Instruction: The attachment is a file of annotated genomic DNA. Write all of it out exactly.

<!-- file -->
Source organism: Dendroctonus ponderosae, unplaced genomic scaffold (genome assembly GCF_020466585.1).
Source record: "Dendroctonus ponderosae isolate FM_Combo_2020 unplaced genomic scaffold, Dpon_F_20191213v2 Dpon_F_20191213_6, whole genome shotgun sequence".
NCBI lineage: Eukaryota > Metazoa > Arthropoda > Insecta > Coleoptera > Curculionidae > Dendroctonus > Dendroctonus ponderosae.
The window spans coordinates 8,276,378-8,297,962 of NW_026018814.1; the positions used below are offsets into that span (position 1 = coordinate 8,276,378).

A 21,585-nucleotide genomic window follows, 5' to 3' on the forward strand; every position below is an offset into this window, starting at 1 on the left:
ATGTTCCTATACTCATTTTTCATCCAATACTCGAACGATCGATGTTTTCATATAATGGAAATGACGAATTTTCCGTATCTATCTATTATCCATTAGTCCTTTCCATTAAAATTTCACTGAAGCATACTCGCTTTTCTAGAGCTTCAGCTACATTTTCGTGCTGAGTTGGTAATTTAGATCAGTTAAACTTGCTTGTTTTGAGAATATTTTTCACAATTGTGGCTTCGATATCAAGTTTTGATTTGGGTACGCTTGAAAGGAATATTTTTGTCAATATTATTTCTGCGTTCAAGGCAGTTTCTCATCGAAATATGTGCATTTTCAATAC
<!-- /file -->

Source organism: Dendroctonus ponderosae, unplaced genomic scaffold (genome assembly GCF_020466585.1).
Source record: "Dendroctonus ponderosae isolate FM_Combo_2020 unplaced genomic scaffold, Dpon_F_20191213v2 Dpon_F_20191213_6, whole genome shotgun sequence".
NCBI lineage: Eukaryota > Metazoa > Arthropoda > Insecta > Coleoptera > Curculionidae > Dendroctonus > Dendroctonus ponderosae.
The window spans coordinates 8,276,378-8,297,962 of NW_026018814.1; the positions used below are offsets into that span (position 1 = coordinate 8,276,378).

A 21,585-nucleotide genomic window follows, 5' to 3' on the forward strand; every position below is an offset into this window, starting at 1 on the left:
ATGTTCCTATACTCATTTTTCATCCAATACTCGAACGATCGATGTTTTCATATAATGGAAATGACGAATTTTCCGTATCTATCTATTATCCATTAGTCCTTTCCATTAAAATTTCACTGAAGCATACTCGCTTTTCTAGAGCTTCAGCTACATTTTCGTGCTGAGTTGGTAATTTAGATCAGTTAAACTTGCTTGTTTTGAGAATATTTTTCACAATTGTGGCTTCGATATCAAGTTTTGATTTGGGTACGCTTGAAAGGAATATTTTTGTCAATATTATTTCTGCGTTCAAGGCAGTTTCTCATCGAAATATGTGCATTTTCAATAC